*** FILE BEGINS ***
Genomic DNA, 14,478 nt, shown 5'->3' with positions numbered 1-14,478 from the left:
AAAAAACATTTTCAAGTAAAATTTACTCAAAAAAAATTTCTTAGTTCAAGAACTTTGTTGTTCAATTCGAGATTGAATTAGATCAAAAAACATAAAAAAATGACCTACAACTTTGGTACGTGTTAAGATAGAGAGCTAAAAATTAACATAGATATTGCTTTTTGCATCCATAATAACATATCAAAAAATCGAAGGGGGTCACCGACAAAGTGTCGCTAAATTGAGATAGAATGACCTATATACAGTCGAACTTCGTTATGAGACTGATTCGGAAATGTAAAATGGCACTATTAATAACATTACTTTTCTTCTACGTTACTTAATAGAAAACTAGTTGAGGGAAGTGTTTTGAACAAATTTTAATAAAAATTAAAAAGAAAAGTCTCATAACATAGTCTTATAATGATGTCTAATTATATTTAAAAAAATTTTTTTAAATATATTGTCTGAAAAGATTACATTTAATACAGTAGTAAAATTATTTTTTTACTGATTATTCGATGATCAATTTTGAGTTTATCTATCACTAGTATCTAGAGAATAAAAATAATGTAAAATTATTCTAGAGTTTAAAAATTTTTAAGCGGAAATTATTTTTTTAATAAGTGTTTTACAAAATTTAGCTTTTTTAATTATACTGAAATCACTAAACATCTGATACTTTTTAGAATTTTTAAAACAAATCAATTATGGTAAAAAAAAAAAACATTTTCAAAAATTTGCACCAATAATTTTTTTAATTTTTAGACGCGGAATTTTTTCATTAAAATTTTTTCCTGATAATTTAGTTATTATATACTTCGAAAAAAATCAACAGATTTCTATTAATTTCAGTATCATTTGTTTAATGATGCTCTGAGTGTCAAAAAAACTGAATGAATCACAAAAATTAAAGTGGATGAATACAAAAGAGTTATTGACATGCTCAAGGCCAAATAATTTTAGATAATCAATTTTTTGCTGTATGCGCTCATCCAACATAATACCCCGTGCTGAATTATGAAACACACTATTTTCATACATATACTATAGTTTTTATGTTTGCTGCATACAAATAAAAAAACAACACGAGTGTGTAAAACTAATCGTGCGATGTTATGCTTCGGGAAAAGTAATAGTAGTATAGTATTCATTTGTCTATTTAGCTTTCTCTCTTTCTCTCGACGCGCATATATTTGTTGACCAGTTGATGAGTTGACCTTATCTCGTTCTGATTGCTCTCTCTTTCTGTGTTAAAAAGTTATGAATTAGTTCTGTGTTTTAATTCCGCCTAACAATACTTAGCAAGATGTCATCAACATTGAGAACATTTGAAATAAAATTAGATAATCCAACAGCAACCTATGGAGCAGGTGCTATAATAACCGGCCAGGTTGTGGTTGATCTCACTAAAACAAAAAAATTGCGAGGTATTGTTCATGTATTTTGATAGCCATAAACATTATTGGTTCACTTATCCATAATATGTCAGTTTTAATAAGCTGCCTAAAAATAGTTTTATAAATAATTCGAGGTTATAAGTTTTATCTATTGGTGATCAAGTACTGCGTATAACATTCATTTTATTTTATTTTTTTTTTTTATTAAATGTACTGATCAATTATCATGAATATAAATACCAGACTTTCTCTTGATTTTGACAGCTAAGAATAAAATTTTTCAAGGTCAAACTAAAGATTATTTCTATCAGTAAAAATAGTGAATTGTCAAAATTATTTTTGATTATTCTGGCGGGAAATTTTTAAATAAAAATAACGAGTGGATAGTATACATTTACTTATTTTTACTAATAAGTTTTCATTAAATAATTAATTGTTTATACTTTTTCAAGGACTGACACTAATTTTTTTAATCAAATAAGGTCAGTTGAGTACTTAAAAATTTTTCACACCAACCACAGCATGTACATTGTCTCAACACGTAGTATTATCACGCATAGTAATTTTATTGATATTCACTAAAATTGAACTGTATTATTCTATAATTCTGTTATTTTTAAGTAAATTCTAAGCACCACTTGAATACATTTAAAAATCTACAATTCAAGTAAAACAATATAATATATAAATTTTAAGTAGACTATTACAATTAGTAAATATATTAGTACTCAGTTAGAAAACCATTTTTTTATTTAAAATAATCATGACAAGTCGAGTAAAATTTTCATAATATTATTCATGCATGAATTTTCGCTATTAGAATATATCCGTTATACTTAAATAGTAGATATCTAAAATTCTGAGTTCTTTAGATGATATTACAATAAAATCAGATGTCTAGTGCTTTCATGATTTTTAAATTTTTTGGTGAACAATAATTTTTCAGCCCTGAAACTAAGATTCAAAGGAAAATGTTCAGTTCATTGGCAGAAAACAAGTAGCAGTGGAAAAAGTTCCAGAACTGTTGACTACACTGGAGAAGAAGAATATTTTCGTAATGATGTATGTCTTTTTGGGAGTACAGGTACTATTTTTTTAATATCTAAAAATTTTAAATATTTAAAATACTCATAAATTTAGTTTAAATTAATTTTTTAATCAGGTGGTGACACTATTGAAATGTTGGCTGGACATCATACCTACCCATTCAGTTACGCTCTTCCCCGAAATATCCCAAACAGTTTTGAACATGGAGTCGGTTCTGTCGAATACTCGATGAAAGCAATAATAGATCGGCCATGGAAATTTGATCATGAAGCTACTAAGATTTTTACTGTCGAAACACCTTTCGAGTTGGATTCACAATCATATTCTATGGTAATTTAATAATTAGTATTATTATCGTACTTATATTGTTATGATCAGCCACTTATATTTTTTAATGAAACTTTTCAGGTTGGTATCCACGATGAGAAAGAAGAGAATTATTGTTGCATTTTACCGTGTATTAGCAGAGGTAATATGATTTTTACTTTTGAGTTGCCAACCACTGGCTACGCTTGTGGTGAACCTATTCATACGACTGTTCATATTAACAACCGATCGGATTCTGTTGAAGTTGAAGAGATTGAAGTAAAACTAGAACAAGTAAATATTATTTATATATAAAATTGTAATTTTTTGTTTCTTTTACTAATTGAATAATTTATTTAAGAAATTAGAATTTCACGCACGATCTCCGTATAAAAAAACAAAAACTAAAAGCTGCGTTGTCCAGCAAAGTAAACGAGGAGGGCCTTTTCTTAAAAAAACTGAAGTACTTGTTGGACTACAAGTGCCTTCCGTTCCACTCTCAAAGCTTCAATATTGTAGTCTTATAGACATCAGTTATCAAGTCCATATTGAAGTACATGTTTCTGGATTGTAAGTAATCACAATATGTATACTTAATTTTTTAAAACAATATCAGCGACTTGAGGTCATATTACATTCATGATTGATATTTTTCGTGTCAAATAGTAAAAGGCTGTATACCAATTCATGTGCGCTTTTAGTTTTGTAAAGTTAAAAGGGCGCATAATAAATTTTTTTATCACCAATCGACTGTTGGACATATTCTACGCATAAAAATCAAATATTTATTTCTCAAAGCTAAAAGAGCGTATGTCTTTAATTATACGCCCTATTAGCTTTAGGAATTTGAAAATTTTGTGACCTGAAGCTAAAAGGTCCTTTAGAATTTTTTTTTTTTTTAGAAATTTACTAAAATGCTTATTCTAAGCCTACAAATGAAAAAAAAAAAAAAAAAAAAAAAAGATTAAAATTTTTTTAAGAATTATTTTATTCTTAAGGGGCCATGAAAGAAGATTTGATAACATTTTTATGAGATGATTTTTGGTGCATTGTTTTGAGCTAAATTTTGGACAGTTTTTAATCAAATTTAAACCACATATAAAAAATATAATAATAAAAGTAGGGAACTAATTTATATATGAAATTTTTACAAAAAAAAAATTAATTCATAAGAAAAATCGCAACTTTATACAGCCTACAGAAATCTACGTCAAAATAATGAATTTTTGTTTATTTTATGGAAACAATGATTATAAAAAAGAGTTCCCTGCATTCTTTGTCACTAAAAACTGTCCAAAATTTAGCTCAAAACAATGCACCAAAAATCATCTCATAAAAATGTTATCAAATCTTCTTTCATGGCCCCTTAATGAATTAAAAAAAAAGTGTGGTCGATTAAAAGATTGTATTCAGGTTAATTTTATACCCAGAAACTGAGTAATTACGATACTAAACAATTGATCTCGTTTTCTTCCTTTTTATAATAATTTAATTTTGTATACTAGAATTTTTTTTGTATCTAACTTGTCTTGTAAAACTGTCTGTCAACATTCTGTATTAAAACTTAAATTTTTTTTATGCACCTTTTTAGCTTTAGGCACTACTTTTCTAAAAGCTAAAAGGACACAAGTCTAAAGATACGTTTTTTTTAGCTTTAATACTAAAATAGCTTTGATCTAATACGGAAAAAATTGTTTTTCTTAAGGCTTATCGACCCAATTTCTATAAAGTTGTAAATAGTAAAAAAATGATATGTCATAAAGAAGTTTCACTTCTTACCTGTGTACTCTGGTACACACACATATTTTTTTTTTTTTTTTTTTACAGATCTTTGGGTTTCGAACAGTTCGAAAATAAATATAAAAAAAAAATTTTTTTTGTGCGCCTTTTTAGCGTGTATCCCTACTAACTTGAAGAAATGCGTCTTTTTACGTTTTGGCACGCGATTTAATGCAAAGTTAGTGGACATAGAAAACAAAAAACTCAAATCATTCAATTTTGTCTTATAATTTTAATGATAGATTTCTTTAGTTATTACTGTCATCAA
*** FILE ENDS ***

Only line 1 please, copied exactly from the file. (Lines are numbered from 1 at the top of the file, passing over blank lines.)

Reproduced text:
Genomic DNA, 14,478 nt, shown 5'->3' with positions numbered 1-14,478 from the left: